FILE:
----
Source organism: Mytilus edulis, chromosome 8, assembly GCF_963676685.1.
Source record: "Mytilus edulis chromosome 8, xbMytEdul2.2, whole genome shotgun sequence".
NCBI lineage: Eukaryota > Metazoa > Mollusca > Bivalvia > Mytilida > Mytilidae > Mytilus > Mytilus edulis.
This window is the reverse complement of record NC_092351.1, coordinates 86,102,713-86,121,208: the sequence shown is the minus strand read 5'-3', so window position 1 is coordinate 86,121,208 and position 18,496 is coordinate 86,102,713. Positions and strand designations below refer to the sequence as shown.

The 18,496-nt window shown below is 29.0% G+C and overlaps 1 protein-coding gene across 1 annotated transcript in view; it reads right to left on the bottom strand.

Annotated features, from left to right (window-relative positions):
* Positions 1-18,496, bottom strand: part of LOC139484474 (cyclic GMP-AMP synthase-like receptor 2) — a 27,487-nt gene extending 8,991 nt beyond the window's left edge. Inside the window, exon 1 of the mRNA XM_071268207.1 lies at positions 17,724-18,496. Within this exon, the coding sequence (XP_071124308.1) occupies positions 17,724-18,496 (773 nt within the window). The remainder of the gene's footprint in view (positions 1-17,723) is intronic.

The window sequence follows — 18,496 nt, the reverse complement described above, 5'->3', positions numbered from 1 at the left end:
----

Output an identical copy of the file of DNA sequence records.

Source organism: Mytilus edulis, chromosome 8, assembly GCF_963676685.1.
Source record: "Mytilus edulis chromosome 8, xbMytEdul2.2, whole genome shotgun sequence".
NCBI lineage: Eukaryota > Metazoa > Mollusca > Bivalvia > Mytilida > Mytilidae > Mytilus > Mytilus edulis.
This window is the reverse complement of record NC_092351.1, coordinates 86,102,713-86,121,208: the sequence shown is the minus strand read 5'-3', so window position 1 is coordinate 86,121,208 and position 18,496 is coordinate 86,102,713. Positions and strand designations below refer to the sequence as shown.

The 18,496-nt window shown below is 29.0% G+C and overlaps 1 protein-coding gene across 1 annotated transcript in view; it reads right to left on the bottom strand.

Annotated features, from left to right (window-relative positions):
* Positions 1-18,496, bottom strand: part of LOC139484474 (cyclic GMP-AMP synthase-like receptor 2) — a 27,487-nt gene extending 8,991 nt beyond the window's left edge. Inside the window, exon 1 of the mRNA XM_071268207.1 lies at positions 17,724-18,496. Within this exon, the coding sequence (XP_071124308.1) occupies positions 17,724-18,496 (773 nt within the window). The remainder of the gene's footprint in view (positions 1-17,723) is intronic.

The window sequence follows — 18,496 nt, the reverse complement described above, 5'->3', positions numbered from 1 at the left end: